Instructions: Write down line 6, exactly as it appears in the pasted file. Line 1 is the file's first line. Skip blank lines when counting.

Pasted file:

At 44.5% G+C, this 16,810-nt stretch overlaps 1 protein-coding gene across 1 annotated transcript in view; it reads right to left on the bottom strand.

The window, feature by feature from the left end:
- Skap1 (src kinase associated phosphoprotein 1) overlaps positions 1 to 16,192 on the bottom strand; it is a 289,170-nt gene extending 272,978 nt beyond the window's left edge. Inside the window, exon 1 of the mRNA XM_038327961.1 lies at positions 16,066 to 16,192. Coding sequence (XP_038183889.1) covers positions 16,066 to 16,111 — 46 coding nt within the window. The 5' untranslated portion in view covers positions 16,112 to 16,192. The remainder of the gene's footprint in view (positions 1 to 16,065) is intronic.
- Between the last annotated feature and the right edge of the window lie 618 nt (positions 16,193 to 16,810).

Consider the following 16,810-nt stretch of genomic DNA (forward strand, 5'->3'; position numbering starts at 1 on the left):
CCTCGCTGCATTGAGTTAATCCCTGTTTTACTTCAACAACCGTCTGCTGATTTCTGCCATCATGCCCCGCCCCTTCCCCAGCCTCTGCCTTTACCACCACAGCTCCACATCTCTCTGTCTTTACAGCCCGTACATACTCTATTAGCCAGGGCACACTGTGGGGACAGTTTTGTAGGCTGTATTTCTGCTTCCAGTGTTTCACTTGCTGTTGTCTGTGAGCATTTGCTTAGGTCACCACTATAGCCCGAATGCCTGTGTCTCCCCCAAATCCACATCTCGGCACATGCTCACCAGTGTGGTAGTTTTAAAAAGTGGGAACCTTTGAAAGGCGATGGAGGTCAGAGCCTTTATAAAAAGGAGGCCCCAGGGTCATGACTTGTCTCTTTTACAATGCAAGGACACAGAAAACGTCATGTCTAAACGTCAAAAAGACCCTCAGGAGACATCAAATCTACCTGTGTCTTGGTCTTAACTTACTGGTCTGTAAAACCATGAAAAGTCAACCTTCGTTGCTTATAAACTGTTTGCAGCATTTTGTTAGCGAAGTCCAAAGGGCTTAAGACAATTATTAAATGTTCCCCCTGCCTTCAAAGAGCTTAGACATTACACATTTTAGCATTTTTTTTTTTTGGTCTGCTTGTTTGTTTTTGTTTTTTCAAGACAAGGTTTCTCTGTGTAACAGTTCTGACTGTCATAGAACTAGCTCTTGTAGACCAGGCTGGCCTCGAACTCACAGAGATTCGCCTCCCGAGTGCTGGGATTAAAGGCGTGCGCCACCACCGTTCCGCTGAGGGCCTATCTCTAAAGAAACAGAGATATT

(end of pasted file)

CCTCGCTGCATTGAGTTAATCCCTGTTTTACTTCAACAACCGTCTGCTGATTTCTGCCATCATGCCCCGCCCCTTCCCCAGCCTCTGCCTTTACCACCACAGCTCCACATCTCTCTGTCTTTACAGCCCGTACATACTCTATTAGCCAGGGCACACTGTGGGGACAGTTTTGTAGGCTGTATTTCTGCTTCCAGTGTTTCACTTGCTGTTGTCTGTGAGCATTTGCTTAGGTCACCACTATAGCCCGAATGCCTGTGTCTCCCCCAAATCCACATCTCGGCACATGCTCACCAGTGTGGTAGTTTTAAAAAGTGGGAACCTTTGAAAGGCGATGGAGGTCAGAGCCTTTATAAAAAGGAGGCCCCAGGGTCATGACTTGTCTCTTTTACAATGCAAGGACACAGAAAACGTCATGTCTAAACGTCAAAAAGACCCTCAGGAGACATCAAATCTACCTGTGTCTTGGTCTTAACTTACTGGTCTGTAAAACCATGAAAAGTCAACCTTCGTTGCTTATAAACTGTTTGCAGCATTTTGTTAGCGAAGTCCAAAGGGCTTAAGACAATTATTAAATGTTCCCCCTGCCTTCAAAGAGCTTAGACATTACACATTTTAGCATTTTTTTTTTTTGGTCTGCTTGTTTGTTTTTGTTTTTTCAAGACAAGGTTTCTCTGTGTAACAGTTCTGACTGTCATAGAACTAGCTCTTGTAGACCAGGCTGGCCTCGAACTCACAGAGATTCGCCTCCCGAGTGCTGGGATTAAAGGCGTGCGCCACCACCGTTCCGCTGAGGGCCTATCTCTAAAGAAACAGAGATATT